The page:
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Home > Film

Revisionism: how Lewis Collins won the Vietnam War

So if it wasn't a Cuban-funded CIA operation masterminded by aliens, who did kill JFK?

5 December 2003

The violent death of John F* Kennedy, America's most popular president, was a shocking event - but nowhere near as shocking as the way Oliver Stone seemed to think he had a God-given right to make up history.

This week a BBC2 documentary debunked the conspiracy theories surrounding the assassination of JFK - in particular the idea that conspirators within the highest levels of government, in league with the military-industrial complex, had Kennedy killed.

This rather big fib also happens to be the plot of Stone’s film JFK.

Stone appeared in various clips on the programme defending his film, which, it must be said, is very good. Unfortunately it's also a glib synthesis of stupid conspiracy theories, extremely questionable evidence and ignorant popular myth.

(NB. If you happen to watch JFK in the future, pay attention to the gay orgy scenes. Boy, does America's second-most-foremost anti-establishment, liberal film-maker hate those faggots!)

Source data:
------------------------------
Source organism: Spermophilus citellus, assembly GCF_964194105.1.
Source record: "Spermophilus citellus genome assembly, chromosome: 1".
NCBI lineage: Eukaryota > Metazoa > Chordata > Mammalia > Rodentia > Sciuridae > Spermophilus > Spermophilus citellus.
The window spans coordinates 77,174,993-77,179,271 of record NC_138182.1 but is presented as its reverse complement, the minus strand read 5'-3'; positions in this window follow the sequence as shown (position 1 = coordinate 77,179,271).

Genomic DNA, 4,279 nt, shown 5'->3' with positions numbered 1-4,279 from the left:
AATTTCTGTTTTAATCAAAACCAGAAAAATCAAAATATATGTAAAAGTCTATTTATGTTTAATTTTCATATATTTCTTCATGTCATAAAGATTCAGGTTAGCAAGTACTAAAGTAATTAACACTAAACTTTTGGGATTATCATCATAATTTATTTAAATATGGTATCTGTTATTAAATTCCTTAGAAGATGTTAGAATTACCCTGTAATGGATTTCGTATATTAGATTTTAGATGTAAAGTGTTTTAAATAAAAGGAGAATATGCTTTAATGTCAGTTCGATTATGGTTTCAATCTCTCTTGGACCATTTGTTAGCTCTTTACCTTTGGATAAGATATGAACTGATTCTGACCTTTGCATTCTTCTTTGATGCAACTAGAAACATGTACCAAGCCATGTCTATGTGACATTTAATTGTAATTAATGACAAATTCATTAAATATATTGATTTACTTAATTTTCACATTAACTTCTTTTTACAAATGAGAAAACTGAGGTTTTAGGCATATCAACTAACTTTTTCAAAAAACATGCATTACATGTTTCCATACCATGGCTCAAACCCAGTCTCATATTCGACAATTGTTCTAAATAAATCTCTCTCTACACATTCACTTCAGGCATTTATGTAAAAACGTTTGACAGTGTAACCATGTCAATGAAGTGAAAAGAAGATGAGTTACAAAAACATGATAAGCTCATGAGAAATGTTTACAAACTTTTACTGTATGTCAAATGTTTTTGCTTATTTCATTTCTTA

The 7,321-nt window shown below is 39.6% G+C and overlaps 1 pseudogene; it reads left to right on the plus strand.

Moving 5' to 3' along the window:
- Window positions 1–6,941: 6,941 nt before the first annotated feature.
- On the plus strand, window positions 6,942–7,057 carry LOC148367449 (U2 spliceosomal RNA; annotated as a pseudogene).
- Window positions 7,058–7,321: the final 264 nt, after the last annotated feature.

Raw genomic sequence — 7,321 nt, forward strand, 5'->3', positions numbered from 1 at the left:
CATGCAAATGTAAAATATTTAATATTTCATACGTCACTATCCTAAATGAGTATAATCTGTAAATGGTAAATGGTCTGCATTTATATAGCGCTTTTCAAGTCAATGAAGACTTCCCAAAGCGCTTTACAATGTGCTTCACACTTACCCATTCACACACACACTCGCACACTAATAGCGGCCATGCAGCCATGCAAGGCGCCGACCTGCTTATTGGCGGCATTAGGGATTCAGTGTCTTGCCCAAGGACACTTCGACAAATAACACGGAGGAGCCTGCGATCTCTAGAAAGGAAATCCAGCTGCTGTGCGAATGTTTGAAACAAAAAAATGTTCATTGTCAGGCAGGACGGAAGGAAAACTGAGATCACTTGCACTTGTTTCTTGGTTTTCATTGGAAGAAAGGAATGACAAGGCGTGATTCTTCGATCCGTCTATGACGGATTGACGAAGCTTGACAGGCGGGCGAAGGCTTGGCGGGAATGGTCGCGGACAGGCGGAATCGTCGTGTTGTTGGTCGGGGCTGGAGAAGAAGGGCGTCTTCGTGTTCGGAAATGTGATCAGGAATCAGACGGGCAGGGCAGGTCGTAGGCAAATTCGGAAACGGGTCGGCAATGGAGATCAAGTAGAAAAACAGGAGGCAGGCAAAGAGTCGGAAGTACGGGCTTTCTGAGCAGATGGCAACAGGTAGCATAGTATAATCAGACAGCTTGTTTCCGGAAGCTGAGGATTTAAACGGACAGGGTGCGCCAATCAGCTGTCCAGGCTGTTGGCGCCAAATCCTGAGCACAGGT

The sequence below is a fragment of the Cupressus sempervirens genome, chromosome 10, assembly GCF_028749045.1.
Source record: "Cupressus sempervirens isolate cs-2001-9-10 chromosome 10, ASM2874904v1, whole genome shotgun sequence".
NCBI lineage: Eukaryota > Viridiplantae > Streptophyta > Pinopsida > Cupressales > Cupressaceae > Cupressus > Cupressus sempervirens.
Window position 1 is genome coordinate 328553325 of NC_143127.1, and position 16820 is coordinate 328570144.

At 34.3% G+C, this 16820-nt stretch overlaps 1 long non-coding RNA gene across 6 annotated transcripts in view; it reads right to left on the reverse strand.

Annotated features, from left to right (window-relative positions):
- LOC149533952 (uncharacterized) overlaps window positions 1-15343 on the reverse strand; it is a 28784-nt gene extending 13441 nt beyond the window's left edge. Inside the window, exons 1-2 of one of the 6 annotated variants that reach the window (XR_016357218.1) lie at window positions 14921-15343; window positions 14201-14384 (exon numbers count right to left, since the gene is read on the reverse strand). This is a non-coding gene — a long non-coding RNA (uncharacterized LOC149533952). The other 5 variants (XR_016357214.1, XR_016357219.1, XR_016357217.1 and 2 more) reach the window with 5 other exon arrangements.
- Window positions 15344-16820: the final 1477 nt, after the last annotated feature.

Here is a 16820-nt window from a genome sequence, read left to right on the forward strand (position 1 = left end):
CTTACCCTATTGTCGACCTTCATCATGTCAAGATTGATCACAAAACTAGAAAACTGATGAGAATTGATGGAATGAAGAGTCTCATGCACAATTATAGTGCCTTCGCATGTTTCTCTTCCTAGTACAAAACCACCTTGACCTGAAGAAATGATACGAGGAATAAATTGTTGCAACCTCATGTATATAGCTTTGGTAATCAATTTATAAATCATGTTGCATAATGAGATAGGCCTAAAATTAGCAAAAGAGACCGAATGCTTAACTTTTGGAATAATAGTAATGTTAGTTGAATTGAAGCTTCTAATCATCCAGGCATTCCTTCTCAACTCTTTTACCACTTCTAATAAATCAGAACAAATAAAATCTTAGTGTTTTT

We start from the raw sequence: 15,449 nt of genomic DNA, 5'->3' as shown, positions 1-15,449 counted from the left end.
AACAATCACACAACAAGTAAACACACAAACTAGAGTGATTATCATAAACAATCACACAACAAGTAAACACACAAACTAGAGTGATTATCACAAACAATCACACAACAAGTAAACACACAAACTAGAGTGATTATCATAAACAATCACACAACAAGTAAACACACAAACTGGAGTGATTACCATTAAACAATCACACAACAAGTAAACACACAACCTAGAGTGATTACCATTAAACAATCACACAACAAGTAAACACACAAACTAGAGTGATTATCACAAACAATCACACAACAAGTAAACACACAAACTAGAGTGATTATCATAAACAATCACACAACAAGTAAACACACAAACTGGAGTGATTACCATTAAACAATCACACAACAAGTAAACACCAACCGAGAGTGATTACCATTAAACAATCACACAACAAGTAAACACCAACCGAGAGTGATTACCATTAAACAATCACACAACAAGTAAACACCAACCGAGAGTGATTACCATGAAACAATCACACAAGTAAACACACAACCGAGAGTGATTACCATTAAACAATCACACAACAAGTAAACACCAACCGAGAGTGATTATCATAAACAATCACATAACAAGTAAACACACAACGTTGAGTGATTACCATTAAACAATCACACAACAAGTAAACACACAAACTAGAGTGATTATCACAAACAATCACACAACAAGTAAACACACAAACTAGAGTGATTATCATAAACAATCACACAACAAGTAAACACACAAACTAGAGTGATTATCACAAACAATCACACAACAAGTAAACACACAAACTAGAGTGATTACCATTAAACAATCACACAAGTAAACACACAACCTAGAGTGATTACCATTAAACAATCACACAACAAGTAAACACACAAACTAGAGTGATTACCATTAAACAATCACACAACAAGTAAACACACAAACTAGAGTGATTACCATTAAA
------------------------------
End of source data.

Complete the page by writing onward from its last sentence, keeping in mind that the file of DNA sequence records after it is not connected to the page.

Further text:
It's stating the obvious to point out that there’s a trend for Hollywood to rewrite history. But it gets doubly objectionable when history is rewritten purely to pander to Joe American Public. Stone's other films are mainly unremittingly Americo-centric, and Hollywood as a whole has no problem with producing countless historically warped films like Braveheart and the execrable U-571.

Perhaps it's about time Britain's film industry started making its own gruesomely distorted 'reimaginings' of history (particularly American history). We suggest:


New York's Burning

The firefighters from ITV's London's Burning are on holiday in New York when the Twin Towers are attacked. Tate, Hallam, Bayleaf, Sicknote and Josie bravely rescue everyone in the blazing skyscrapers while the New York fire department sits around eating doughnuts and watching porno movies. With John Inman as the effete, indecisive Mayor Rudolf Guiliani.

How The Brits Won Vietnam.

When doughnut-munching fuckwit Lyndon Johnson (Christopher Biggins) realises the US is losing the Vietnam war, there's only one thing he can do: call in the SAS. Lewis Collins reprises his role in Who Dares Wins as the leader of an SAS squadron that wins the Vietnam war in a series of implausible, unremittingly macho action sequences.

The Full Montgomery

It is 1944. US troops are busy losing the Battle of the Bulge thanks to their hilarious, bumbling incompetence. And when a band of GIs (played by the cast of Porky’s) decide to give the Germans the Allied plans for the invasion of the Rhineland in exchange for a doughnut, only one man can save the Allies: General Bernard Montgomery (Rees Dinsdale). Monty single-handedly halts the German advance with just his trusty revolver, before yomping to the Fuhrerbunker and kick-boxing Hitler to death.


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